Built Up or Broken Down? – Acts 4:32-5:11: Reflection Guide

Reflection Guide

Key Terms

The resurrection of the Lord Jesus – A historical event in which Jesus was raised from the dead. This event is central to the teaching of the apostles in the book of Acts (see Acts 1:22, 2:31, 4:33, 23:6, & 26:23).

One heart and soul – The first century Greco-Roman hearer would’ve understood the heart as the place from which desire, will, and passion comes and the soul as the spiritual embodiment of life. To share these with others is an essentially spiritual friendship that drove them to unity of purpose and mission in daily life. This description echoes the prophecy in Jeremiah 32:39 (I will give them one heart and one way).

Barnabas – First identified in this passage as Joseph; he was a Levite (a priest) from Cyprus. Barnabas goes on to play a major role in the book of Acts as a missionary to the Gentiles (see Acts 11-15).


After recording the first arrest of Peter and John and their subsequent release and bold prayers with the Church, Luke builds on the generosity described in Acts 2:42-47 by providing specific examples in 4:32-5:11. He says that the full number of those who believed were of one heart and soul, and…they had everything in common (v. 32). Luke describes the community as a people marked by the apostles teaching with great power, a people marked by great grace upon them all, and a people marked by the fact that there was not a needy person among them (v. 33-34). It’s clear the Church was not selling everything they owned because Barnabas is held up as a model of generosity and he only sold a field (v. 37) not all of his property, but the point was that as many as had means (v. 34) were giving as any had need (v. 35).  In contrast to Barnabas is Ananias and Sapphira. Peter says that before they sold their field it was theirs to do what they wanted with and, even after they sold their field, the money was theirs to use as they wished; the problem appears to be that they tried to make it seem like they sold a field and gave 100% of the profit to the Church, when in reality they did not (5:3-4). The lying and deception, and not the keeping back of some of the money, appears to be Peter’s concern. This sin is motivated by Satan and is the first story of internal discord in the Church. And, in response to their sin, Ananias and Sapphira both fall dead. There are parallels with Joshua 7, where a specific sin threatens to destroy a new community of God and God powerfully and demonstrably punishes the sin and protects the community.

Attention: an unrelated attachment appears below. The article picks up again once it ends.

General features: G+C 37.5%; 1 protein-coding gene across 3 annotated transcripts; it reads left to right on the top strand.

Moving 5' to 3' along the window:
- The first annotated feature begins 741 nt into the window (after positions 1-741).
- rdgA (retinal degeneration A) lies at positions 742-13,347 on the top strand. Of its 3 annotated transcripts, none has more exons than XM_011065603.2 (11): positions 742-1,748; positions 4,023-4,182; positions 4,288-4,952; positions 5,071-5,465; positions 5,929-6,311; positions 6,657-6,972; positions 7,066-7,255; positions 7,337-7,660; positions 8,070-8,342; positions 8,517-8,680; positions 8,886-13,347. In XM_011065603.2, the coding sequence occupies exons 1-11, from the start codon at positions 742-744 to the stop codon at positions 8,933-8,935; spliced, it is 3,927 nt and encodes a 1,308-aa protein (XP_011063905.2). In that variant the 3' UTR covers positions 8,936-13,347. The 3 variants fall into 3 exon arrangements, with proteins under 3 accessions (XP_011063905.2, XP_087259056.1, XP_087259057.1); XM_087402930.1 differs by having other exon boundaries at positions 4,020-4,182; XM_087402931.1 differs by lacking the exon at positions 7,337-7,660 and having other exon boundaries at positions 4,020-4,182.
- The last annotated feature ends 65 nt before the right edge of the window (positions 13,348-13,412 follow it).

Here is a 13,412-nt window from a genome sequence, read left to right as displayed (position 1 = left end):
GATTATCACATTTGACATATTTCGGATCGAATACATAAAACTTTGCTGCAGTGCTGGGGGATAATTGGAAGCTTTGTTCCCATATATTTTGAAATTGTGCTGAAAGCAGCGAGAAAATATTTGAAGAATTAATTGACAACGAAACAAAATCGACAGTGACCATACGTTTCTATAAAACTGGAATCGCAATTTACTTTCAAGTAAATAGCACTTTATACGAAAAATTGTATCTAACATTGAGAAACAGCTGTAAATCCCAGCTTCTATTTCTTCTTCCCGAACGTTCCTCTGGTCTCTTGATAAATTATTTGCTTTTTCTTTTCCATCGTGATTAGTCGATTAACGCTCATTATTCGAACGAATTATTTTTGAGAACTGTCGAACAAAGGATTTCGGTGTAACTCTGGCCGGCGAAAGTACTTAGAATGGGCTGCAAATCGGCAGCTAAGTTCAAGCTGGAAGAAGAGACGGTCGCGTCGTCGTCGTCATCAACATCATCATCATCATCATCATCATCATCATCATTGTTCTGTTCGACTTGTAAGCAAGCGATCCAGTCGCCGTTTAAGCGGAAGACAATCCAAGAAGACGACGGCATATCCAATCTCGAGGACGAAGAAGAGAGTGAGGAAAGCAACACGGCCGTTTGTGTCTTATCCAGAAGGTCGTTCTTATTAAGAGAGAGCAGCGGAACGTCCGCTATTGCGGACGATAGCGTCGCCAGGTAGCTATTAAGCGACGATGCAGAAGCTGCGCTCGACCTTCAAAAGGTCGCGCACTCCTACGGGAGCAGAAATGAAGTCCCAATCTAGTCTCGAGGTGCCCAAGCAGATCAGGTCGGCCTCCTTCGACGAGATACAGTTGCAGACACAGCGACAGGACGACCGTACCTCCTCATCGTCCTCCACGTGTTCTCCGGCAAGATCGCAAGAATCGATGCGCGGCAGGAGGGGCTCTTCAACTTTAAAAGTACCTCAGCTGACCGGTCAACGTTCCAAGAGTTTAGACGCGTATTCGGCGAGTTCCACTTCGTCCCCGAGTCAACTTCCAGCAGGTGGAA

Did you know?

It was common in Greco-Roman culture for there to be reciprocity among social equals. However, the Early Church practiced radical generosity because 1) there was generosity between people who were not social equals and 2) because they gave without expectation of receiving anything in return (Witherington, Acts, 1998).

Going Deeper

Read 2 Corinthians 9:6-15, Matthew 6:19-21, and Philippians 4:10-20. What do these verses teach about money? How do they challenge you to be generous? How do they challenge you to trust God?

Reflection Questions

Learning the Word

  1. Read Acts 4:32-5:11. What positive examples are given? What negative examples are given? What surprises you?
  2. How does what happens in Acts 4:31 lead directly to what we see in verses 32-37? In other words, how does the answer to their prayer for boldness lead to a generous community who are together in heart and soul?
  3. In verses 32-37, we see the Spirit-guided community is bold with both their words and their actions. Why are both essential to a healthy, spiritual community?
  4. In Acts 5:1-11, what was the sin of Ananias and Sapphira? Why do you think they were tempted to act in this way? Why do you think this was so serious that it received immediate judgment?

Living the Word

  1. Why is hypocrisy such a serious problem to the church? How does it hinder our witness?
  2. How can we fall into a similar trap of seeking to impress people with our spirituality? How can we avoid it?
  3. Reread Acts 4:33 to see what makes this community “great.” How does the gospel of God’s grace in Christ mold us into a vibrant, healthy, together, generous, encouraging church?

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